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Vonnegut's Slaughterhouse Five


When one begins to analyze a military novel it is important
to first look at the historical context in which the book
was written. On the nights of February 13-14 in 1944 the
city of Dresden, Germany was subjected to one of the worst
air attacks in the history of man. By the end of the
bombing 135,000 to 250,000 people had been killed by the
combined forces of the United States and the United
Kingdom. Dresden was different then Berlin or many of the
other military targets which were attacked during World War
II because it was never fortified or used for strategic
purposes and, therefore, was not considered a military
target. Because of it's apparent safety, thousands of
refugees from all over Europe converged on Dresden for
protection (Klinkowitz 2-3). Dresden's neutrality was
broken and the resulting attacks laid waste, what Vonnegut
called, "the Florence of the Elbe." Kurt Vonnegut was a
witness to this event and because of fate, had been spared.
He wrote Slaughterhouse Five to answer the question that
resounded through his head long after the bombs could no
longer be heard. "Why me?"- a frequent question asked by
survivors of war. 

Vonnegut was tormented by this question and through Billy
Pilgrim, the protagonist in Slaughterhouse Five, he
attempts to reconcile the guilt which one feels when one is
randomly saved from death, while one's friends and loved
ones perish. Billy Pilgrim's own life was spared, but he
was never able to live with himself knowing that so many
others had died. The feelings of guilt which emerged from
his having survived the bombing of Dresden and from Billy's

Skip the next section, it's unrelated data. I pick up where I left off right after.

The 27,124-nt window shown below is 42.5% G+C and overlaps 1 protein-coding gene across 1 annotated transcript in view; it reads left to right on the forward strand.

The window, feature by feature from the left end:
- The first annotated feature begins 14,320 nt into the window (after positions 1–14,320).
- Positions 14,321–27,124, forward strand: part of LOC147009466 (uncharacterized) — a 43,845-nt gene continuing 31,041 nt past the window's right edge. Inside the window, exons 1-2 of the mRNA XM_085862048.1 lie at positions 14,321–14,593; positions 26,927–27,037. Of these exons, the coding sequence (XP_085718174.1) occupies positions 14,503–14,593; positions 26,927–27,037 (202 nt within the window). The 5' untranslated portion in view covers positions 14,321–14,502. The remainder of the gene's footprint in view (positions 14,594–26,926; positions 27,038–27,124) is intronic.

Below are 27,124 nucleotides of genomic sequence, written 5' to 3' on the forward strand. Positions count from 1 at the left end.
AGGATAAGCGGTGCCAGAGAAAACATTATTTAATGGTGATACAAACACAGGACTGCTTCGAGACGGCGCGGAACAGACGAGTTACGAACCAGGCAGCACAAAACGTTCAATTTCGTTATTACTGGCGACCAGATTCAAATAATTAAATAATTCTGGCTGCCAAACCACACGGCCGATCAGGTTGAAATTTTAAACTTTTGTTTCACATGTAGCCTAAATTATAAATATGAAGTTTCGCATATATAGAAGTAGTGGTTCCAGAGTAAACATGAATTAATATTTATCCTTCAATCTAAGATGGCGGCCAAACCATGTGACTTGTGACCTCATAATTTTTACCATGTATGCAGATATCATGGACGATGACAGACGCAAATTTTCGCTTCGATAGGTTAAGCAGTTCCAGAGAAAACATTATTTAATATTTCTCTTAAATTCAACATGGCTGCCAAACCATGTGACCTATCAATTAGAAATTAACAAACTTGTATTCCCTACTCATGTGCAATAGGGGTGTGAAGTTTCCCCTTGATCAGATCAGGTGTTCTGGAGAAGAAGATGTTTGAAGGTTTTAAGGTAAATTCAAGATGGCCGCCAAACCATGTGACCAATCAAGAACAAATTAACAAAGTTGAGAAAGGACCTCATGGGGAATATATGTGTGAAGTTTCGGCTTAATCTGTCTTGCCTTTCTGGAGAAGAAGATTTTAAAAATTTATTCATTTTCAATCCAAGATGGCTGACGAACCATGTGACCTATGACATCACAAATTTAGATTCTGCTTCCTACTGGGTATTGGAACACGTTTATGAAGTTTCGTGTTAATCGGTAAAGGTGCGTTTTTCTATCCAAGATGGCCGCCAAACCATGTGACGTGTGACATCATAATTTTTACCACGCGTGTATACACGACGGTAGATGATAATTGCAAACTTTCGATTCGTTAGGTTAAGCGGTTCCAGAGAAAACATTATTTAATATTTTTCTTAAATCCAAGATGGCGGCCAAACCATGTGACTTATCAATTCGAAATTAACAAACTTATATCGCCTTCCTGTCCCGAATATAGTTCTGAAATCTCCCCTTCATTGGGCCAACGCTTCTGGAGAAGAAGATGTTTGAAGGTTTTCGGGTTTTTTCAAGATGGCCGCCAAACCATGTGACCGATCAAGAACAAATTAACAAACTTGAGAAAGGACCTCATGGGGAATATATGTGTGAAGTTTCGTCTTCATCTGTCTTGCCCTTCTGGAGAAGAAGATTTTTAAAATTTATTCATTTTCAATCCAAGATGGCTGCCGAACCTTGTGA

fortunate escape from death under the shelter of the fifth
Slaughterhouse, haunted Billy through much of his life.
Billy Pilgrim did not consider his survival a blessing, but
a curse. A curse because he was forced to live with the
guilt of survival. Billy Pilgrim faced such tremendous
guilt, that he spent his entire life after Dresden trying
to alleviate himself of it. His guilt is in many ways
comparable to the guilt felt by the survivors of the
Holocaust. Many Holocaust survivors had to face their own
"Why me?" question. However, many Holocaust survivors were
able to reconcile their feelings of guilt or put it out of
their minds. This solution was never viable for Billy
Pilgrim. Billy's guilt made life so unbearable that he
could no longer live with himself and he rejected the life
that had been granted to him. There was no answer to
Billy's question because war is not logical, nor is it
just. Never could one give a justification for the
fortuitous slaughtering of the innocent, which claimed the
lives of Dresden's inhabitants. This idea is exemplified in
the secondary title Slaughterhouse Five by which it is

It is also compared to The Children's Crusade. The
Children's Crusade was one of the many Christian "Holy"
Wars which aimed on destroying the Muslim people. The
Children's Crusade was really a ploy by entrepreneurs to
sell Christian children into slavery. Thousands of children
were killed on ships en-route to the slave market and many
others were sold, never to be seen again. Vonnegut gives
the Children's "Crusade" as an example of the atrocities
and inhumane acts which transpire under the auspices of
War. That is why Billy Pilgrim invents a world where a
justification can be given, where life and death are
meaningless and feelings of guilt disappear. The only way
Billy Pilgrim can confront this guilt is to excuse his
survival and trivialize the gift of life and the cruelty of
death. He creates a new world where he can be free from his
guilt. That world is called Tralfamador. 

The Traflamadorian world provided Billy Pilgrim with the
escape that he needed from his guilt. The Traflamadorian
people are not locked in a three dimensional realm. They
are not locked in the frames of time to which the human
world is forced to live in. Traflamadorians can "shift"
through time as seamlessly as humans can walk towards a
point. This ability allows them to focus on the pleasant
moments in the history of the Universe and ignore the
aspects of time they dislike. Thus, the fire-bombing of
Dresden is just a tiny frame in the vast space time